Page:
New block of 34 flats approved in Marsh Farm next to church and vicarage

Planning permission has been granted for 34 social housing flats in Marsh Farm next to a church and vicarage, after councillors went on a site visit.

Thursday, 7th November 2019, 2:47 pm
Updated Thursday, 7th November 2019, 2:48 pm

At a meeting of the council's development control committee last Friday, it was heard the properties would not dominate the nearby Church of the Holy Cross.

The brownfield site, by the junction of Buckle Close and Northwell drive, was once a former children’s home which was demolished in 2008.

Opponents of the scheme had insisted The Church of the Holy Cross would be overlooked by the apartments.

The site is located to the rear of the Church of the Holy Cross

Their concerns that “irrepairable damage” would be caused to the role of the church and vicarage persuaded councillors to arrange a site visit at the previous meeting a month ago.

Principal planning officer Graham Dore said: “All of the flats will be affordable, and they will be provided across three- or four-storeys, as explained before.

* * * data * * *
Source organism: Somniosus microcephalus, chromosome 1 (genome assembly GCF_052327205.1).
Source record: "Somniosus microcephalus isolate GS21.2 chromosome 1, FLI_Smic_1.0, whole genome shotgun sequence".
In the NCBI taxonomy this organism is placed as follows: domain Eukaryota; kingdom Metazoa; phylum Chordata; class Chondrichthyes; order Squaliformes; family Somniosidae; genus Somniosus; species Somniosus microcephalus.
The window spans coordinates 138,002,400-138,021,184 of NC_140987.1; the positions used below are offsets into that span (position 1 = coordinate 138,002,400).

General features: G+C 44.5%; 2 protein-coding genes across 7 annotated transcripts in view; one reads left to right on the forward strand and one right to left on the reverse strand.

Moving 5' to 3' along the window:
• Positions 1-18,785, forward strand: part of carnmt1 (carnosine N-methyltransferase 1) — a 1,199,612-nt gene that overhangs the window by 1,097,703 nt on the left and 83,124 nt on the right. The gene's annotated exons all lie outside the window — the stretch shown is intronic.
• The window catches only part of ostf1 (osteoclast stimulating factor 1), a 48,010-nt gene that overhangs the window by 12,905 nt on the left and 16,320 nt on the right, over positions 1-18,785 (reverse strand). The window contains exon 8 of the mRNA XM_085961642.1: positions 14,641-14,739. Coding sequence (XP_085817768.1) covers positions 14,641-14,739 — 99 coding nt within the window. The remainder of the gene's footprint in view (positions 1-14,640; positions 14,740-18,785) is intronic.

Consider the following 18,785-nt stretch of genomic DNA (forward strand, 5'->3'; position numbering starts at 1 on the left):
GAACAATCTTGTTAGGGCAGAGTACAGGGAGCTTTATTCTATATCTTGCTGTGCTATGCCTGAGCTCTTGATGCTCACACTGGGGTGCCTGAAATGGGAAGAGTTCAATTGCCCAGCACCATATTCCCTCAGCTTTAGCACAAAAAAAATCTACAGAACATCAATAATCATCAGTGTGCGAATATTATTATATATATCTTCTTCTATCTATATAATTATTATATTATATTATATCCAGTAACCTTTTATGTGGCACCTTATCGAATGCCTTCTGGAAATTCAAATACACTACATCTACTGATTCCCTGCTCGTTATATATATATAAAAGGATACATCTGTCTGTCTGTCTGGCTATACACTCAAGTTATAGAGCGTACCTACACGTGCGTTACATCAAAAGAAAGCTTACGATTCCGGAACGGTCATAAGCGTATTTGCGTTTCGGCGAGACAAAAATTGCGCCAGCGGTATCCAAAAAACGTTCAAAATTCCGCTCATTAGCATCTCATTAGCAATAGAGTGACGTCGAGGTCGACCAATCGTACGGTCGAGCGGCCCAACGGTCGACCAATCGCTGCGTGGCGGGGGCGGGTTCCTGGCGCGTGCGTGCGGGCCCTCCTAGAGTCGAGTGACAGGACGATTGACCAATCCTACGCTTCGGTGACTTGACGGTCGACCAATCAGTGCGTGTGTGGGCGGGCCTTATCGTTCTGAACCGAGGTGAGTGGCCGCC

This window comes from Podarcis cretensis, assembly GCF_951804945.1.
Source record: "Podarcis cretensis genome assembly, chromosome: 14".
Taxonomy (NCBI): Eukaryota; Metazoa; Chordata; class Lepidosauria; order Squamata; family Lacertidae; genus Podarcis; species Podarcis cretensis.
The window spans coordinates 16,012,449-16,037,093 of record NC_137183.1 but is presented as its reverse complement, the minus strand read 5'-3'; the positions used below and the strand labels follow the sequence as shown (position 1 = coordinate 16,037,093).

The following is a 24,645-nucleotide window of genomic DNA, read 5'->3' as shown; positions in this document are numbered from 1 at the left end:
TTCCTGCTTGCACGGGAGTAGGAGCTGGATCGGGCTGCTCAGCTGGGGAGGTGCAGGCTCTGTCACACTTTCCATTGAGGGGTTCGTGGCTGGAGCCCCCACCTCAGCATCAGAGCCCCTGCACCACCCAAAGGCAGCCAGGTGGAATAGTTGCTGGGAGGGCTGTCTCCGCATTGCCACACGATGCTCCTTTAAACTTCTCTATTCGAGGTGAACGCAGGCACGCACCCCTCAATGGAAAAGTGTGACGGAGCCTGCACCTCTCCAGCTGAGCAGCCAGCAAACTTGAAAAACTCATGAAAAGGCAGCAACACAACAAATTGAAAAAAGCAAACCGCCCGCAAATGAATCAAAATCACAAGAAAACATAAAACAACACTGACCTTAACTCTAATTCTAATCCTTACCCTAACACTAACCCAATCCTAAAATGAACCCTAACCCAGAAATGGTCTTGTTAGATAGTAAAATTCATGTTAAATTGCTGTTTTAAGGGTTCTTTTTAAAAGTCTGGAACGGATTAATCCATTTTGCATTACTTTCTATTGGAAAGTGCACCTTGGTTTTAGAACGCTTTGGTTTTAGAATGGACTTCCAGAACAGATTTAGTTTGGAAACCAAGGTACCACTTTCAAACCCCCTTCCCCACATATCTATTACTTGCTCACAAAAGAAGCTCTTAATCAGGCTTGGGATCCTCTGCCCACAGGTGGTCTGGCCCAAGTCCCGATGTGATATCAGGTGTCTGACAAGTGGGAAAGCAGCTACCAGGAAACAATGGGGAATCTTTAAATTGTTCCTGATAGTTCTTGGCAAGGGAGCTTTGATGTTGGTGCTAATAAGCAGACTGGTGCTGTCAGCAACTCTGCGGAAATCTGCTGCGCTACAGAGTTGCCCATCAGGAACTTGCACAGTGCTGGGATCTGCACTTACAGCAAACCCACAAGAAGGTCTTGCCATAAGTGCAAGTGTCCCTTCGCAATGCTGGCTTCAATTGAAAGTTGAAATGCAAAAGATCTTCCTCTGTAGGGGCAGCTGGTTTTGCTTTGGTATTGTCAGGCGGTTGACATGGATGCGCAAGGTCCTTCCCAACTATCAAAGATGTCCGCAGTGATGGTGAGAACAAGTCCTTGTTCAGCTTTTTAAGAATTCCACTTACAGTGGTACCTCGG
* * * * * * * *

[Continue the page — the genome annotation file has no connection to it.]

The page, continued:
“The site is a piece of brownfield land last occupied by a children’s home.

“The design is considered of a high quality and will improve the character of the locality, as well as the security of the surrounding area.”

Seven one-bed, 19 two-bed and eight three-bedroom flats would be provided.

Labour Farley councillor Dave Taylor, who chairs the committee, said: “Those on the site visit spent some time looking at all the angles, especially the height.

“I felt it would not be overbearing. It is a brownfield area and part of the Marsh Farm masterplan, and it is social housing.”

Labour Farley councillor Mahmood Hussain said: “It’s now far more clearer in my mind the actual distance between the church and vicarage and the house itself.

“In light of that, I will be supporting the officer’s recommendation for approval.”

At the previous meeting, Father Richard Brown, from the church, said: “I am not objecting to principle of social housing.

“I and others are opposing this development because of its negative impact on the use of the vicarage and the church, and the lack of community cohesion.

“It would cause irrepairable damage to the role and function of the church in this part of Luton.

“A vicarage is not only a home, but a place where sensitive pastoral work is carried out, even in the garden.”

Councillors approved the plans prompting councillor Taylor to add: “I hope the church works with the community, in the community, for the community.”